1929-1937: Norman M. Thomas (Socialist)
(with James H. Maurer) def. 1928 William F. Varney (Prohibition), Frank Webb (Farmer-Labor), Verne L. Reynolds (Socialist Labor), William Z. Foster (Communist)
(with James H. Maurer) def. 1932 William D. Upshaw (Prohibition), William H. Harvey (Liberty) 1937-1941: William F. Lemke (Union)
(with Thomas C. O'Brien) def. 1936 Norman M. Thomas (Socialist), D. Leigh Colvin (Prohibition), Earl R. Browder (Communist) 1941-1949: Norman M. Thomas (Socialist)
(with Maynard C. Krueger) def. 1940 Roger Babson (Prohibition), Earl R. Browder (Communist), John W. Aiken (Socialist Labor)
(with Darlington Hoopes) def. 1944 Claude A. Watson (Prohibition), Edward A. Teichert (Socialist Labor)in House Contingent Election[/SPOILER]
Governors of the Republic of the State of New York:
1789-1837: Alexander Hamilton (Whig)  def. 1789 George Clinton (Democracy)
1798-1801: Connecticut Valley War between New England Alliance and New York 1821-1823: New Jersey War sees New Jersey split between New York and Columbia 1824: New York Assembly ratifies Treaty of Boston, leading to the foundation of the Third Continental Congress 1837-1841: de jure:Alexander Hamilton (Whig), de facto: Maarten Van Buren and William L. Marcy (Whig) Leading Albany Regency 
1841-1862: Maarten Van Buren (Van Burenite Whig/Equal Rights then Locofoco Whig)  def. 1841 William L. Marcy (Marcyite Whig), Robert D. Owen (Working Men's/Radical),Charles Paine (Green Mountain) 1849 Constitutional Referendum:57% Yes, 43% No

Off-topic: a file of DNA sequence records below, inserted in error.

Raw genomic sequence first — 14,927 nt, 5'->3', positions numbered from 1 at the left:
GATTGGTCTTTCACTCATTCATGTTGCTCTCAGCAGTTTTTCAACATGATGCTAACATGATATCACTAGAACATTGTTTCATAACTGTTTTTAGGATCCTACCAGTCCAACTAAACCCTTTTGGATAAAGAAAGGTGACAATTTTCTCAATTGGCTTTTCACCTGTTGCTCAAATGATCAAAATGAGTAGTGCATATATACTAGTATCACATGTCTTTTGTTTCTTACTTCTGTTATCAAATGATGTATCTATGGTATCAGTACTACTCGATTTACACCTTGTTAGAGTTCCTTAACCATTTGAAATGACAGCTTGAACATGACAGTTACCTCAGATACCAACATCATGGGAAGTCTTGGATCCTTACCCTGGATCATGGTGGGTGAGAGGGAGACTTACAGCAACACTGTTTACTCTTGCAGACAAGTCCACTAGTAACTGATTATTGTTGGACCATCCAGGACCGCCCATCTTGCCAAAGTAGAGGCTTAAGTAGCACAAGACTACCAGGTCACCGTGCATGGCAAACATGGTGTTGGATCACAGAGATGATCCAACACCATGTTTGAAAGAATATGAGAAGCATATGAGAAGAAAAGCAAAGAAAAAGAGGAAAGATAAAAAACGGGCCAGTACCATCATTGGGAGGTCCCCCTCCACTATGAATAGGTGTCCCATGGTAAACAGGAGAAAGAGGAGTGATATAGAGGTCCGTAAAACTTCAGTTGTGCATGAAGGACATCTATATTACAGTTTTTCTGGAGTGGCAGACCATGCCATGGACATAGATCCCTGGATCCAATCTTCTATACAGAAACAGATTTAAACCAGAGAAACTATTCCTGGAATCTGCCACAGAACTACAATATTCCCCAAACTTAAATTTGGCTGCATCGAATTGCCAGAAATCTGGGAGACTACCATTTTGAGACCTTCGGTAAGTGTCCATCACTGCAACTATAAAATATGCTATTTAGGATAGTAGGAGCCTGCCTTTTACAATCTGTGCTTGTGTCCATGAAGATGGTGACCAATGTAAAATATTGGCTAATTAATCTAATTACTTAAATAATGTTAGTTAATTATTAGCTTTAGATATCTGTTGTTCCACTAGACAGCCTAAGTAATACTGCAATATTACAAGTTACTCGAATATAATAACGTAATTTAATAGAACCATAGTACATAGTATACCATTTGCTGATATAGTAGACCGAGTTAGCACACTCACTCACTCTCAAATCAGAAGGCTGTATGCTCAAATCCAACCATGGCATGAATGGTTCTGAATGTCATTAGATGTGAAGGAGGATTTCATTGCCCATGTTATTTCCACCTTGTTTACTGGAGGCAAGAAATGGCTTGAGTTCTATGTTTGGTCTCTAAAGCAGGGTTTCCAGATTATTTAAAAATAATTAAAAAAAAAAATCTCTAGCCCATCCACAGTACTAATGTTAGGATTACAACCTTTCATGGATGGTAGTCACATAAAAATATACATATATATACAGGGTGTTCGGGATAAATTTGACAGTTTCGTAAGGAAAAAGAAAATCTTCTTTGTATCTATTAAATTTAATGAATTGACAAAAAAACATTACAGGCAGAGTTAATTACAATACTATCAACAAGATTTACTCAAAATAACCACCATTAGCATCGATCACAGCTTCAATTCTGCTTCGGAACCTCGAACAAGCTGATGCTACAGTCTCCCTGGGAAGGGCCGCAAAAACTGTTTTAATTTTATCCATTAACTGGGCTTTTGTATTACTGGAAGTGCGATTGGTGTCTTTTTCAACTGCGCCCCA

Alexander Hamilton remade New York in his image following the failure of the Philadelphia Convention, a centralized Republic under his iron fist. Various underlings came and went, but the Governor remained, making sure he was indispensable. However, as time wore on, Hamilton’s grip on the political landscape loosened, and a series of simmering conflicts began across various regions including but not limited to, the Renssalaerwyck Rent War, the Champlain Rebellion, the Salt City Uprising, and the Clamdigger Revolt.
 After Hamilton suffered a stroke in 1837 that left him bedridden, there were rumbles of an attempt to declare him incapable of governance, but because no one in the Whigs wanted to be the one who knifed the Old Man and the Governor was a lifetime appointment, he remained Governor. And so, a ‘Regency’ was formed, led by the two major players in the Whig Apparatus to enforce the Old Man’s increasingly disconnected diktats.
 When the Old Man died, a power struggle broke out between Marcy’s Tammany Hall Old Guard and Van Buren’s Reformists, and the eventual result was two Whig Tickets. This would normally be an excellent opportunity for the Democracy Party, but they also split, between the Radicals advocating for mass Land Reform and Redistribution and John Slingerlands’ Moderates who simply sought the abolition of the Patroons and expansion of the Franchise. The Radicals would eventually support Robert Owen’s Utopian Candidacy, and the moderates would endorse Van Buren, and given the final vote’s narrow margin, there is no doubt, the Equal Rights label won him the election.
 The Second Constitution of the Republic of the State of New York was a dramatic departure for the Republic, but the major changes were thus: Abolition of the Autonomous Regions, expansion of the Franchise to Universal Male Suffrage, and turning New York from a Unitary State to a Federal one.